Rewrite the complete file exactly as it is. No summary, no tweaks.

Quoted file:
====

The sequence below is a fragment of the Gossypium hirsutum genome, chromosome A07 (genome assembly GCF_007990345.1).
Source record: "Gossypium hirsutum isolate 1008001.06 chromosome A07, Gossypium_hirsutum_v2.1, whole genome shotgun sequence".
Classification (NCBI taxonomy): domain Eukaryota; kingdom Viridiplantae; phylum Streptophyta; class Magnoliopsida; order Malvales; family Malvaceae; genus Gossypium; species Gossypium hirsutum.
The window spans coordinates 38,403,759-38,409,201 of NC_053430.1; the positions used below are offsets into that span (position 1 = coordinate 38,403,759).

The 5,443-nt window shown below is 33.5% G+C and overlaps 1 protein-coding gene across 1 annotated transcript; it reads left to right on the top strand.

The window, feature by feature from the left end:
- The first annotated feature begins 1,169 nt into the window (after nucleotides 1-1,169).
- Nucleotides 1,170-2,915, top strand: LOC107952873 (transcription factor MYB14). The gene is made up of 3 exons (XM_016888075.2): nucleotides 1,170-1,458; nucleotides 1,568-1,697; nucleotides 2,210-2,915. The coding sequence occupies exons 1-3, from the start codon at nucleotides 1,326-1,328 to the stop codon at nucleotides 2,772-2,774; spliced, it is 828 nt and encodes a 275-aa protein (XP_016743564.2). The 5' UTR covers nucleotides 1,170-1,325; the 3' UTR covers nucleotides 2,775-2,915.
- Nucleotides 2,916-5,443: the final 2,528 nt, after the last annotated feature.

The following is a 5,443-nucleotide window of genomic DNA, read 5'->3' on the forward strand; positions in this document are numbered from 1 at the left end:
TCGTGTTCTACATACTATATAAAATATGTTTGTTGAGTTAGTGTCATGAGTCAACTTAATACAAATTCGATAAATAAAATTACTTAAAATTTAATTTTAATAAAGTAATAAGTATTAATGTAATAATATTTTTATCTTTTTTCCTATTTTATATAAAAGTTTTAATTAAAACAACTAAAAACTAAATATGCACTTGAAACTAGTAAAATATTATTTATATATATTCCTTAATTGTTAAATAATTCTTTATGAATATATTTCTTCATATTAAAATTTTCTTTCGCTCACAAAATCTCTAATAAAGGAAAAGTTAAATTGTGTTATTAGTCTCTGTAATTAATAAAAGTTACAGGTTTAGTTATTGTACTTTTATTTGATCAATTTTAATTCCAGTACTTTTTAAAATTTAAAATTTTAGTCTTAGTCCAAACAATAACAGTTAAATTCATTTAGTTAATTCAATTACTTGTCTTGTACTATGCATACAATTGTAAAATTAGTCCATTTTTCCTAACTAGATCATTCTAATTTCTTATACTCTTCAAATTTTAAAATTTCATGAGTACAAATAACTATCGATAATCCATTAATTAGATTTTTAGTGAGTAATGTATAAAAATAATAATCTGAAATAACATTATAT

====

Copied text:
The sequence below is a fragment of the Gossypium hirsutum genome, chromosome A07 (genome assembly GCF_007990345.1).
Source record: "Gossypium hirsutum isolate 1008001.06 chromosome A07, Gossypium_hirsutum_v2.1, whole genome shotgun sequence".
Classification (NCBI taxonomy): domain Eukaryota; kingdom Viridiplantae; phylum Streptophyta; class Magnoliopsida; order Malvales; family Malvaceae; genus Gossypium; species Gossypium hirsutum.
The window spans coordinates 38,403,759-38,409,201 of NC_053430.1; the positions used below are offsets into that span (position 1 = coordinate 38,403,759).

The 5,443-nt window shown below is 33.5% G+C and overlaps 1 protein-coding gene across 1 annotated transcript; it reads left to right on the top strand.

The window, feature by feature from the left end:
- The first annotated feature begins 1,169 nt into the window (after nucleotides 1-1,169).
- Nucleotides 1,170-2,915, top strand: LOC107952873 (transcription factor MYB14). The gene is made up of 3 exons (XM_016888075.2): nucleotides 1,170-1,458; nucleotides 1,568-1,697; nucleotides 2,210-2,915. The coding sequence occupies exons 1-3, from the start codon at nucleotides 1,326-1,328 to the stop codon at nucleotides 2,772-2,774; spliced, it is 828 nt and encodes a 275-aa protein (XP_016743564.2). The 5' UTR covers nucleotides 1,170-1,325; the 3' UTR covers nucleotides 2,775-2,915.
- Nucleotides 2,916-5,443: the final 2,528 nt, after the last annotated feature.

The following is a 5,443-nucleotide window of genomic DNA, read 5'->3' on the forward strand; positions in this document are numbered from 1 at the left end:
TCGTGTTCTACATACTATATAAAATATGTTTGTTGAGTTAGTGTCATGAGTCAACTTAATACAAATTCGATAAATAAAATTACTTAAAATTTAATTTTAATAAAGTAATAAGTATTAATGTAATAATATTTTTATCTTTTTTCCTATTTTATATAAAAGTTTTAATTAAAACAACTAAAAACTAAATATGCACTTGAAACTAGTAAAATATTATTTATATATATTCCTTAATTGTTAAATAATTCTTTATGAATATATTTCTTCATATTAAAATTTTCTTTCGCTCACAAAATCTCTAATAAAGGAAAAGTTAAATTGTGTTATTAGTCTCTGTAATTAATAAAAGTTACAGGTTTAGTTATTGTACTTTTATTTGATCAATTTTAATTCCAGTACTTTTTAAAATTTAAAATTTTAGTCTTAGTCCAAACAATAACAGTTAAATTCATTTAGTTAATTCAATTACTTGTCTTGTACTATGCATACAATTGTAAAATTAGTCCATTTTTCCTAACTAGATCATTCTAATTTCTTATACTCTTCAAATTTTAAAATTTCATGAGTACAAATAACTATCGATAATCCATTAATTAGATTTTTAGTGAGTAATGTATAAAAATAATAATCTGAAATAACATTATAT